The politics of football and the anniversary of oddity – how Chelsea joined the league.

Only three teams (Chelsea, Bradford City and Thames Association) have been given a place in the league for political reasons.   When Chelsea fans occasionally try and point the finger at Arsenal over the promotion in 1919 they not only ignore the facts of the 1919 situation (the match fixing etc and Arsenal’s support for Chelsea in supporting the move that Chelsea be allowed to stay in the first division, despite coming bottom of the league) they also like to “forget” their own origins.

In 1904 the Mears brothers bought the freehold of Stamford Bridge Athletics Ground as a speculative venture when the previous owner died.  Their aim was to get Henry Norris at Fulham to move his club to the ground.   Norris however was always more interested in intrigue than straight opportunities, and when he announced in 1904 that Fulham was leaving Craven Cottage, it was primarily a ploy to get the rent on his ground (owned by the Church Commissioners) reduced.

When Fulham did a new deal with the church for a lower rent on the Cottage the Mears brothers did a deal with Great Western Railway who wanted it as a coal dump but then reneged on that and decided they could make more money out of the football club.   (There is a story, almost certainly untrue, about a dog causing the change of mind, but there’s no real evidence of anything quite so bizarre.  Money was almost certainly the key).

So Chelsea Football Club were founded on 10 March 1905 and they applied to play in the Southern League.  Tottenham objected – which was bizarre in the extreme, and shows the oddity of Tottenham’s approach at the time.  There was no reason why the existence of Chelsea in the Southern League could help Tottenham, and the objection was well noted when Arsenal moved to Highbury in 1913.   “Tottenham object to everything” was the call, and the club’s reaction in 1913 was treated with derision.  Tottenham in fact, shot themselves in both feet.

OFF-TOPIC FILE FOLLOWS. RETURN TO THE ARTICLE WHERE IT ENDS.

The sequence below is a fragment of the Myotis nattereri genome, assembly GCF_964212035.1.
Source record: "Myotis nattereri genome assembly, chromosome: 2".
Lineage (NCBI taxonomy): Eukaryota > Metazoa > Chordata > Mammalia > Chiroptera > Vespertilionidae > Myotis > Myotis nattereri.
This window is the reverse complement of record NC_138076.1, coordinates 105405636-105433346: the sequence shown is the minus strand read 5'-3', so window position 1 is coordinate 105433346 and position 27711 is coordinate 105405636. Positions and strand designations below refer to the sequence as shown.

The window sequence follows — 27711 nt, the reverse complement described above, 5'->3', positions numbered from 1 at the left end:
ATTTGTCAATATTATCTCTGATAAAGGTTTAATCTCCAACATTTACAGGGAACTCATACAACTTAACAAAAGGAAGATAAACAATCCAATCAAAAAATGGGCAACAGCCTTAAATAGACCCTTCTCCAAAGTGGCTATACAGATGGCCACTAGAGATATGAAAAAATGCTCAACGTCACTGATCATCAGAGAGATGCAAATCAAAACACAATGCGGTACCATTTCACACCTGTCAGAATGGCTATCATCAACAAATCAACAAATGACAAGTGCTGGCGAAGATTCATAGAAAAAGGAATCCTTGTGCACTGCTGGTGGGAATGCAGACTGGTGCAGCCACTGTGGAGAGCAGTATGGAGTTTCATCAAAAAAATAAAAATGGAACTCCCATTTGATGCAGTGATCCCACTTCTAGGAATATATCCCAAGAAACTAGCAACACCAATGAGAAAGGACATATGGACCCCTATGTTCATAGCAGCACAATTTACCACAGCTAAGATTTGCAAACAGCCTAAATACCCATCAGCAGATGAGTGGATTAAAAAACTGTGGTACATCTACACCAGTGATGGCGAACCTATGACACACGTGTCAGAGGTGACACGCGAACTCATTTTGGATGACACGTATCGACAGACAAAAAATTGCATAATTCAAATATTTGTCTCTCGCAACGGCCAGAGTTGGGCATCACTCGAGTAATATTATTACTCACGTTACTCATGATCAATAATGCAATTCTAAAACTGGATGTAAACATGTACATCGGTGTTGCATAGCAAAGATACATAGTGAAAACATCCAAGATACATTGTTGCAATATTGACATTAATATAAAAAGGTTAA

Stuck with a ground and no league to play in Chelsea applied for a place in the Football League, and got in.  One might wonder how and why the League was so willing.  Certainly the League wanted to extend its influence and ensure that the Southern League became weaker – so having more London clubs in was helpful.   Certainly Chelsea had a big (although very badly built) ground.  And certainly the League was a highly corrupt organisation – even then.

On 29 May 1905, having no players, no history, no supporters, no nothing save a ground, they got a place in the league.

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